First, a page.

To serve 4 people you will need:

    One medium sized potato for each person

    A dozen sage leaves

    8oz (200g) chestnut mushrooms - sliced

    Knob of butter the size of a walnut

    5 tablespoons olive oil

    Salt and freshly ground black peppercorns to season.

    Method:

    Prepare the potatoes by boiling in salted water or baking in the oven until cooked.

    Remove potatoes from oven or pot and then slice into reasonably thick slices when cool enough to handle, then fry with the sage leaves in half the butter and oil until crisp and brown.

    In a separate frying pan cook the chestnut mushrooms in the other half of the butter and oil until done and then mix with the cooked potatoes and sage leaves.

    That’s it - just season a little with salt and freshly ground black pepper and you will have a tasty little side dish.

  • Potato salad with black radish
    Photo: Helen Peacocke 30/09/2012

    Black radishes with their coarse black skin are a winter vegetable that has a pungent white flesh. Their flavour is far too intense to eat on its own, but these black beauties can add a superb peppery bite to a salad.

    Apparently black radishes date back to antiquity and are now being hailed as a super food that is thought to promote digestive health, detoxify the liver, boost the immune system and fight aging.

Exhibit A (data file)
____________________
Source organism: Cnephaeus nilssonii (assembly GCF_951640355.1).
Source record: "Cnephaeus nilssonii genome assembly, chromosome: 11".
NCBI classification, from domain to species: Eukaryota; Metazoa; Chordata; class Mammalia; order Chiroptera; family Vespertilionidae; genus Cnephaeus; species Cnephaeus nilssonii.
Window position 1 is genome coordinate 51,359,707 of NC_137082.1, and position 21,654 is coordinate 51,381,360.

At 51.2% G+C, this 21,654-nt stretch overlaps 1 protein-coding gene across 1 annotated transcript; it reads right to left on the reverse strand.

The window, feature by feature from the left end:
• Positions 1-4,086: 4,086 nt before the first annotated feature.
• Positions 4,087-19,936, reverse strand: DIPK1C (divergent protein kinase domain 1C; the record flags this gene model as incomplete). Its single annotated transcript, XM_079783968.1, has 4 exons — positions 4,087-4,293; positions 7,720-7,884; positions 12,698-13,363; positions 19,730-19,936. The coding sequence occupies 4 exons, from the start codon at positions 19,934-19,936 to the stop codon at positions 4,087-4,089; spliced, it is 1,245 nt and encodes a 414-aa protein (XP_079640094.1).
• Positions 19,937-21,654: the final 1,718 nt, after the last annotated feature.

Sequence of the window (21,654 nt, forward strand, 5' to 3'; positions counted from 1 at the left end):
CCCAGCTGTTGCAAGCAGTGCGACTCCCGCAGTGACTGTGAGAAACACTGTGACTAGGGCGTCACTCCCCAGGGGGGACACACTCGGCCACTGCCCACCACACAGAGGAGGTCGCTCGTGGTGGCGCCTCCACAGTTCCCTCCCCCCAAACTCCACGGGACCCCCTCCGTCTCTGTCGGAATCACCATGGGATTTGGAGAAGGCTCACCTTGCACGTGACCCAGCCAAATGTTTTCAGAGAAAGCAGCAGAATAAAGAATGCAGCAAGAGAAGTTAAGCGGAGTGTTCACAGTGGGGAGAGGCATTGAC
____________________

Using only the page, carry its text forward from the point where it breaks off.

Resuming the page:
To serve 6 as a side dish you will need:

    ½ lb / 225g waxy potatoes

    1 firm red skinned apple

    1 medium sized black skinned radish

    6 chives

    2 tspn wine vinegar

    4 tspn olive oil

    Outer leaves of one or two baby gem lettuce

    Salt and freshly ground black peppercorns to season.

    Method:

    Peel the potatoes, chop into small cubes and cook in salted water until done. Strain and leave to cool.

    Chop the apple into really small cubes, leaving the skin on to add colour to the dish.

    Cut the chives into small pieces.

    When the potatoes are cool, place in dish along with the apple and chives.

    Grate half the black radish into the mix and stir.

    Add the oil and vinegar, season lightly and stir together.

    Spoon into an outer leaf from the baby gem lettuce and then grate the remaining black radish over the top of each salad.

  • Pumpkin cup cakes
    Photo: Helen Peacocke 17/10/2011

    The miniature pumpkin in the picture caught my eye when shopping at a Farmer’s Market last weekend. I bought several, confident that they would make excellent decorations which could then be cooked or hollowed out and used as decorative soup bowls when Halloween is over.

    To make a dozen you will need: